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Putting your marriage under a microscope to get a green card

You fell in love with a U.S. citizen and vowed to spend the rest of your lives together. The two of you expect your bond to last forever, but you still face one obstacle to continuing your journey. You need to take the trip to your local immigration office here in New York for your marriage interview to determine whether you receive permanent resident status.

Prior to the current upheaval in immigration law, officials looked at marriages between U.S. citizens and non-U.S. citizens with skepticism. Now, with the increased scrutiny that every immigrant in the country seems to be under, your marriage will end up under a microscope. Strangers who don't know you or your spouse will want to know the most intimate details of your life together.

The questions are designed to trip you up

Immigration officials generally begin the interview believing that your marriage is a fraud. It is up to you to convince them otherwise. To give you some idea of the types of questions you may be asked, consider the following:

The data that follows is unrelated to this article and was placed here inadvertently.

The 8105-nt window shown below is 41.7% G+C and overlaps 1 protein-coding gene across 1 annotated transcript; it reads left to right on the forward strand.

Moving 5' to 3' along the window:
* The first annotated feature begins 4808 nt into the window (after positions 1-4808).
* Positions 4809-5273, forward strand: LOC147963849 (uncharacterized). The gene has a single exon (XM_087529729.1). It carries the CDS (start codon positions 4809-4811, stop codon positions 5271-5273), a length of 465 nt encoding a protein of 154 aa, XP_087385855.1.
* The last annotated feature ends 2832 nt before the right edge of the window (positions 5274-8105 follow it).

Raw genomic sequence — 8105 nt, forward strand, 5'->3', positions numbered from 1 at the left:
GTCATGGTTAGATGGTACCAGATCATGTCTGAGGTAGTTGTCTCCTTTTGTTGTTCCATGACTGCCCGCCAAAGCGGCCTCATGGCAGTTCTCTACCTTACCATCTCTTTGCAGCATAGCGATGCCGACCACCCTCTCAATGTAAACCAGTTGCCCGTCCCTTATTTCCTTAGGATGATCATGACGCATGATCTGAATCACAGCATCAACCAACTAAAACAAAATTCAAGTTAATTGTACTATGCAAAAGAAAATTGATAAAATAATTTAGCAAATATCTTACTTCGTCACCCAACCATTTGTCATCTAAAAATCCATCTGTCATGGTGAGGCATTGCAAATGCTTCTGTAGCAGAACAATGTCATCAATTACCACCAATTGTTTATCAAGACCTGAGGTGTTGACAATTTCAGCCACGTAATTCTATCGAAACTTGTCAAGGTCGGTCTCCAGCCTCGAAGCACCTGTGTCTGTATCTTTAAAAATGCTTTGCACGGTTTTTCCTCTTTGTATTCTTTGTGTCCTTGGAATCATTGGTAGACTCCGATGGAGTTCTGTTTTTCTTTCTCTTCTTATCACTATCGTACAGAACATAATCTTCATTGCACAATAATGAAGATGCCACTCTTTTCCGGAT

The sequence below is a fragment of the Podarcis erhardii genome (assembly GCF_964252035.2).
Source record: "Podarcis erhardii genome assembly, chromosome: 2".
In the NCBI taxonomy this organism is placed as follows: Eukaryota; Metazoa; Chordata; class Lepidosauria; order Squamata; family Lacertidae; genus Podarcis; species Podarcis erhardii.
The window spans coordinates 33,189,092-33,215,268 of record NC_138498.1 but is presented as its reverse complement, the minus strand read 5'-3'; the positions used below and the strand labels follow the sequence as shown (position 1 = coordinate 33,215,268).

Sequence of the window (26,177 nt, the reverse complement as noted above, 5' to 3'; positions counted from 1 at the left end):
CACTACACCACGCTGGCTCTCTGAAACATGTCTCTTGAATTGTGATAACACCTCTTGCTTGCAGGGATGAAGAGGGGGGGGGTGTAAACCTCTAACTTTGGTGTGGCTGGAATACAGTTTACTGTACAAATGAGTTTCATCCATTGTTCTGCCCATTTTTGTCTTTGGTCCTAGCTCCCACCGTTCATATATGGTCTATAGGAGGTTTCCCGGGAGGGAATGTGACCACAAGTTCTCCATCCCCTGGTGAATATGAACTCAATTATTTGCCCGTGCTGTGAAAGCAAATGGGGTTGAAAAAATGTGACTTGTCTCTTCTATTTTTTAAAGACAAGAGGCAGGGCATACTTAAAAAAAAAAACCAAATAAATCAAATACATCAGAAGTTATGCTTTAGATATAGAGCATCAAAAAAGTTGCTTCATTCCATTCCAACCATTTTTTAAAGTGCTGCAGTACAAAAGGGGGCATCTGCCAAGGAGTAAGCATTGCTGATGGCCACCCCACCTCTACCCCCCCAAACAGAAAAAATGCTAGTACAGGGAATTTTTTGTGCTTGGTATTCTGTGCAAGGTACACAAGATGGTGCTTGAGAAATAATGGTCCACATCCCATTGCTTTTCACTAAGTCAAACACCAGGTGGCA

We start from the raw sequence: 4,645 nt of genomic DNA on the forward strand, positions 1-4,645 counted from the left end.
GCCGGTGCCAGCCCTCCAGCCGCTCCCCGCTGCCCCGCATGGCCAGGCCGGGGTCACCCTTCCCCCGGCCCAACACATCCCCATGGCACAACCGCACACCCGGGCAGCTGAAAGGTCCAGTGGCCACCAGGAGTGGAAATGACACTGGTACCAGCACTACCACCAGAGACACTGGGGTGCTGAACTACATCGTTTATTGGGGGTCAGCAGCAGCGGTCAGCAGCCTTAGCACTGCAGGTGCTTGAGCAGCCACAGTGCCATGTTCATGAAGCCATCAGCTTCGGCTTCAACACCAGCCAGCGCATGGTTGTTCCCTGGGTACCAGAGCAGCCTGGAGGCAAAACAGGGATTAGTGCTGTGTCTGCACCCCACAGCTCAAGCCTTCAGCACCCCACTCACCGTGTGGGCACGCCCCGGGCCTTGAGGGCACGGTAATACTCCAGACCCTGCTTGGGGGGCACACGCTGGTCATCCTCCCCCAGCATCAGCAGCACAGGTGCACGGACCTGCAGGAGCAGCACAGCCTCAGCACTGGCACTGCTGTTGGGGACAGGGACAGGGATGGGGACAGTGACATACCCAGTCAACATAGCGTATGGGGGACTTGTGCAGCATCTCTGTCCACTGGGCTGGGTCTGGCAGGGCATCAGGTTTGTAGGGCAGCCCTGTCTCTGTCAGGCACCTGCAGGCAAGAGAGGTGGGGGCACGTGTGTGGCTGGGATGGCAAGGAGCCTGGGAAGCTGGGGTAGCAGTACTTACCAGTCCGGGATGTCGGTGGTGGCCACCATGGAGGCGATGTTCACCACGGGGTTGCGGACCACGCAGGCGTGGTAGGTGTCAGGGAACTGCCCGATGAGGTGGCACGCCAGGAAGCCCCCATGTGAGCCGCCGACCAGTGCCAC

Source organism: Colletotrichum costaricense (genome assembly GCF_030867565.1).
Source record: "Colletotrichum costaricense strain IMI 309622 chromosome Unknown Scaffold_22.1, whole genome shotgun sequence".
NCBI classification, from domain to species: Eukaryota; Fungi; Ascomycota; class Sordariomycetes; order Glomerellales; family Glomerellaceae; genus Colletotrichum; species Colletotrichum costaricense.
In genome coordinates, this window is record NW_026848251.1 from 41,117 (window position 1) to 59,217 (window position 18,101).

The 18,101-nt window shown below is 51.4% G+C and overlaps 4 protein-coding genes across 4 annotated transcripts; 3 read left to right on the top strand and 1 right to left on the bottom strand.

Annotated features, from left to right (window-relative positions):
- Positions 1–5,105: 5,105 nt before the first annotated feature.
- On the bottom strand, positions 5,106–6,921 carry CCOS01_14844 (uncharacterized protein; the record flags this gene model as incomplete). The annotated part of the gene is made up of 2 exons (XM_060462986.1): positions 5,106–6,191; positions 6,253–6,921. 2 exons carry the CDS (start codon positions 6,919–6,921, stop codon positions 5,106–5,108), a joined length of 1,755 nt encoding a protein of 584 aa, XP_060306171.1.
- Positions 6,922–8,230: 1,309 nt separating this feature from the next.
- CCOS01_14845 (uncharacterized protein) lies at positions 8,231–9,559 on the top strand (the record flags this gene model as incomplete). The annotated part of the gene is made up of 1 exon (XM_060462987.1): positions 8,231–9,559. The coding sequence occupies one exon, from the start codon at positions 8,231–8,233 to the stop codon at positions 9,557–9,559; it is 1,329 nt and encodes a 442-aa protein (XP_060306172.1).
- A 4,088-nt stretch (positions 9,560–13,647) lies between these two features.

• How did the two of you meet?
  • What does your bedroom look like?
  • Who attended your wedding?
  • What was your wedding like?
  • Does your spouse have any tattoos or scars?
  • Has your spouse ever been hospitalized?
  • When did you start dating?
  • What subway does your spouse take to work?
  • What was the food like at your wedding?
  • Where did you go after your wedding?
  • What did you do last night?
  • Where do you shop for groceries?
  • What day is garbage picked up?
  • Have you met your in-laws?
  • When did you last spend time with them?
  • Do you have cable?

These are just a sampling of the questions you may be asked. In addition, an immigration officer may sit outside your home or even visit your home to ascertain whether you actually live together. He or she may also talk to your neighbors and review any available public records.

You don't have to attend the interview alone

You and your spouse may be separated for at least part of the interview, but that doesn't mean you have to be in the room alone. You may benefit from enlisting the advice and guidance of an immigration law attorney who may also attend the interview with you. Considering the current climate regarding immigration issues, along with what you have at stake, experienced assistance may prove invaluable.

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